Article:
Natural rubber is a labor intensive product when planting and caring of trees is factored. However, since most of the work up to the harvesting point requires limited skills, the cost of production is lower as compared to synthetic rubber. In addition, most of the rubber-producing countries have an abundance of cheap labor due to high populations in these countries (Warren‐Thomas et al 2015). For example, China and India, which are rubber-producing countries, are among the most populated countries in the world. These countries have an abundance of human resource that can work on the farms at lower wages. In some cases, rubber is produced on a small scale. For example Daka and Menglun are two of the regions in China which are dominated by small scale production of rubber (Rasutis et al 2015). Most of the work under small scale production of rubber is carried out by family members and this reduces the cost. The low cost involved in the planting and harvesting of rubber makes it to be cost effective.

Accessibility

Accessibility of rubber might be a bit challenging due to the poor road networks in most of the rubber growing countries, particularly in rural areas where most of the rubber plantations are located (Yi et al 2014). However, this problem has been dealt with in terms of having collection points which are easily accessible. In addition, the increased level of rubber plantations has compelled governments in rubber producing countries to improve the transport networks (Fox et al 2014). This has made rubber to more accessible.

Safety

Natural rubber is largely a safe product because its production and processing involves fewer chemicals. For instance, the main chemical used during processing is acid. The safety of natural is not only related to the people but also to the environment (Blagodatsky et al 2016). Due to lower emission of greenhouse gases, natural rubber is promotes environmental safety.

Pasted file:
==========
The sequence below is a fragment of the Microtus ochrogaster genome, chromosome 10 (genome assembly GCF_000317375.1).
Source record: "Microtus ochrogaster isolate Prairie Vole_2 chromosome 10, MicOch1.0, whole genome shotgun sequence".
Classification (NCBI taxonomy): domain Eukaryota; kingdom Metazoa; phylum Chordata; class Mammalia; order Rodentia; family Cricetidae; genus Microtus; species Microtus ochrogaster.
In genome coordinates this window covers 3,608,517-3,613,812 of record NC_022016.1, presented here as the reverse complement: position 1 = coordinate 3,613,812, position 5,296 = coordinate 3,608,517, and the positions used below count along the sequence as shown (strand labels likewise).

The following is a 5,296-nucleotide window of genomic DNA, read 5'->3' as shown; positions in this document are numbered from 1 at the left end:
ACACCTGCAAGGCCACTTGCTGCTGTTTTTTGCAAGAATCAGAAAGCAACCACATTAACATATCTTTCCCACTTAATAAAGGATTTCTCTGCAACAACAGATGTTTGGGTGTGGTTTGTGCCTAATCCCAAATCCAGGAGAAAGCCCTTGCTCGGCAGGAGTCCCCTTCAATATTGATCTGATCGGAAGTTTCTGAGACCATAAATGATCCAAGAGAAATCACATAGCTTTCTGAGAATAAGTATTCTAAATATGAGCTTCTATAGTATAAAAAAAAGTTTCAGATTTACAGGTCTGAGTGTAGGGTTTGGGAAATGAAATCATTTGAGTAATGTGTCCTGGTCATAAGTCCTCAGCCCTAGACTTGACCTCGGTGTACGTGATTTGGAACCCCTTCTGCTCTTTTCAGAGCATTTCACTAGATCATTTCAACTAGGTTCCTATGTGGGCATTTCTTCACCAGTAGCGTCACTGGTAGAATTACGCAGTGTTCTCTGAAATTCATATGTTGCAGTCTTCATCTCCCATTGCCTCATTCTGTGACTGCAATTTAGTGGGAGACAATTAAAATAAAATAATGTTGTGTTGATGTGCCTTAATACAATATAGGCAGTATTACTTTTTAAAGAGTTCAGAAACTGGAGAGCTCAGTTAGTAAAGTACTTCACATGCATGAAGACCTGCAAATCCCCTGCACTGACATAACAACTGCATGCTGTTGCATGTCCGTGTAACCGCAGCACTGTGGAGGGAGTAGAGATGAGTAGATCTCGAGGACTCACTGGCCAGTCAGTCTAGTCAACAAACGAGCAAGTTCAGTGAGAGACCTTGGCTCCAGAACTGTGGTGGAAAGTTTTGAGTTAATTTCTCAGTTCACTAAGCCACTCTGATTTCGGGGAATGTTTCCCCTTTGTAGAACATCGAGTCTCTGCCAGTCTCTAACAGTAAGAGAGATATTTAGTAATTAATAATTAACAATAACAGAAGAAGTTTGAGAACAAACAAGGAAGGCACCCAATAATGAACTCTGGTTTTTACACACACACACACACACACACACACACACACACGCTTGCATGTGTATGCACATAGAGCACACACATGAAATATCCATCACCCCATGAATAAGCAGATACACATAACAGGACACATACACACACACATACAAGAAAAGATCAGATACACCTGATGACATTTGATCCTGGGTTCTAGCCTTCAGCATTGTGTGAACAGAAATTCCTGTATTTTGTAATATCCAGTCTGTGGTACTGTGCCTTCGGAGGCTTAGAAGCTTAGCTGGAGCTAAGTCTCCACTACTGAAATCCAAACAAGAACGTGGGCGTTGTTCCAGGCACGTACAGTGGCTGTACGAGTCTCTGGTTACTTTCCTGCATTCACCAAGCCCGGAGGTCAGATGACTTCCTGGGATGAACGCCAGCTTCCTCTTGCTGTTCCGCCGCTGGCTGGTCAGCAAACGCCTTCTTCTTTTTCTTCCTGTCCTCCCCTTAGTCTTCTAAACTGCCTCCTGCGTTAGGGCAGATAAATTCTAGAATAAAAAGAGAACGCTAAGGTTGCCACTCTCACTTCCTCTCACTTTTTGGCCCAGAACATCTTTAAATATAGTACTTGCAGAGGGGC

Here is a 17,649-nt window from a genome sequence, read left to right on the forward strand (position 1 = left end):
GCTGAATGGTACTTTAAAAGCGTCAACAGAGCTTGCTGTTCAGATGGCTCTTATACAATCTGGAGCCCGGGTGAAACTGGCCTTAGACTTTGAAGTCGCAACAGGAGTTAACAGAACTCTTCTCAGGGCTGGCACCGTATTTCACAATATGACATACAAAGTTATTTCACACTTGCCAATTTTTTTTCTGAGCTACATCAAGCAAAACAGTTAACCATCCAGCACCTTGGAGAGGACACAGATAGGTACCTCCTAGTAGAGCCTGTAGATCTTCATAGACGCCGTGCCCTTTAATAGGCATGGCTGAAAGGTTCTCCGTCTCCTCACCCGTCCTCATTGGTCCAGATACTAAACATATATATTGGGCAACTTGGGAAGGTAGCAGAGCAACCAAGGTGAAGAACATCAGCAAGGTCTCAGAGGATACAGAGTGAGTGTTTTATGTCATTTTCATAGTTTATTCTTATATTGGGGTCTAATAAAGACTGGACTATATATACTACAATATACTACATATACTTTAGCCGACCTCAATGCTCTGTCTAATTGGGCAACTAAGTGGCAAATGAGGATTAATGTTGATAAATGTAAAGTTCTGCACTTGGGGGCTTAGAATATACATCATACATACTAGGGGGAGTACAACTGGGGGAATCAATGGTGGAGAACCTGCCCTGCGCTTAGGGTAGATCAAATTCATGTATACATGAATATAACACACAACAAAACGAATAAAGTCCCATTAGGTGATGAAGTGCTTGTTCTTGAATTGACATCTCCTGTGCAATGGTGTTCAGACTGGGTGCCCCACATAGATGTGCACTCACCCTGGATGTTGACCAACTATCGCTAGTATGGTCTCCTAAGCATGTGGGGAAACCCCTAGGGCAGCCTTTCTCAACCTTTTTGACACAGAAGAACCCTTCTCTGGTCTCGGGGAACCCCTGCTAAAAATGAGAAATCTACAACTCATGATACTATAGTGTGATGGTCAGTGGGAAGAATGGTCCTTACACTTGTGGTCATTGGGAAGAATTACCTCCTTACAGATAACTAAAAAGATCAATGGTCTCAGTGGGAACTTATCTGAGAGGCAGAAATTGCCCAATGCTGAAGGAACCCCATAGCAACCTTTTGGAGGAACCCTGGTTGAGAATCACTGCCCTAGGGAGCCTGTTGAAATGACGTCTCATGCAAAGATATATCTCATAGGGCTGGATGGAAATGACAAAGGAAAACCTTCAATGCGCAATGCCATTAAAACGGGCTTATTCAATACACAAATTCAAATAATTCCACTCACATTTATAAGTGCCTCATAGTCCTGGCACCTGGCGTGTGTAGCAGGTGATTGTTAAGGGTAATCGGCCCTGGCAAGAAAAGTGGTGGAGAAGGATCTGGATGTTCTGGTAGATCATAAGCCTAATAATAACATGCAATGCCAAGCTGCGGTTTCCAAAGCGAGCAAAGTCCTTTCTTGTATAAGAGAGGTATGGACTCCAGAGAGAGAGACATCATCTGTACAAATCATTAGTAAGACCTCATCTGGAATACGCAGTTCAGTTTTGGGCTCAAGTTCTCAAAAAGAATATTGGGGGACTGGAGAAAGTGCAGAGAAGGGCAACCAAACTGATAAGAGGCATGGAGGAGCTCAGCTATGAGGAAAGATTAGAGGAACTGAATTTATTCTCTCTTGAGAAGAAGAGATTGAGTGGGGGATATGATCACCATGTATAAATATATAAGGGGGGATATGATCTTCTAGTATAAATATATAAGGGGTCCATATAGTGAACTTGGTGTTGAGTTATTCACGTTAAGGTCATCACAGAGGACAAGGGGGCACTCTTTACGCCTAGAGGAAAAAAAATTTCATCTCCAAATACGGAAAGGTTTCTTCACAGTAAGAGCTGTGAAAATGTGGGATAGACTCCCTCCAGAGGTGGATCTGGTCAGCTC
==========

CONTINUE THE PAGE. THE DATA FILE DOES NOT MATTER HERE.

Historic preservation

Production of natural rubber has limited interference on historic preservation. Rubber production, unlike production of resources such as oil and diamond, does not interfere with the landscape (Darmawan et al 2014). The limited interference of the natural environment makes rubber production ideal for historic preservation.

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Conclusion

Basically, natural rubber is obtained from the bark of rubber trees. While there are many types of rubber trees, the main one is the Para rubber tree. Natural rubber is an environmentally sustainable product because it does not only encourage planting of trees but also promotes limited emission of greenhouse gases into the atmosphere. Natural rubber is also cost effective because most of its production process involves cheap manual labor. Lastly, natural promotes historic preservation because of its limited interference with the natural environment.

References

  • Arifin, B., 2013. On the competitiveness and sustainability of the Indonesian agricultural export commodities. ASEAN Journal of Economics, Management and Accounting, 1(1), pp.81-100.
  • Blagodatsky, S., Xu, J. and Cadisch, G., 2016. Carbon balance of rubber (Hevea brasiliensis) plantations: a review of uncertainties at plot, landscape and production level. Agriculture, Ecosystems & Environment, 221, pp.8-19.
  • Darmawan, M.A., Putra, M.P.I.F. and Wiguna, B., 2014. Value chain analysis for green productivity improvement in the natural rubber supply chain: a case study. Journal of Cleaner Production, 85, pp.201-211.
  • Dayaratne, S.P. and Gunawardana, K.D., 2015. Carbon footprint reduction: a critical study of rubber production in small and medium scale enterprises in Sri Lanka. Journal of Cleaner Production, 103, pp.87-103.
  • Fox, J., Castella, J.C. and Ziegler, A.D., 2014. Swidden, rubber and carbon: Can REDD+ work for people and the environment in Montane Mainland Southeast Asia?. Global Environmental Change, 29, pp.318-326.
  • Rasutis, D., Soratana, K., McMahan, C. and Landis, A.E., 2015. A sustainability review of domestic rubber from the guayule plant. Industrial Crops and Products, 70, pp.383-394.
  • Warren‐Thomas, E., Dolman, P.M. and Edwards, D.P., 2015. Increasing demand for natural rubber necessitates a robust sustainability initiative to mitigate impacts on tropical biodiversity. Conservation Letters, 8(4), pp.230-241.
  • Yi, Z.F., Cannon, C.H., Chen, J., Ye, C.X. and Swetnam, R.D., 2014. Developing indicators of economic value and biodiversity loss for rubber plantations in Xishuangbanna, southwest China: A case study from Menglun township. Ecological Indicators, 36, pp.788-797.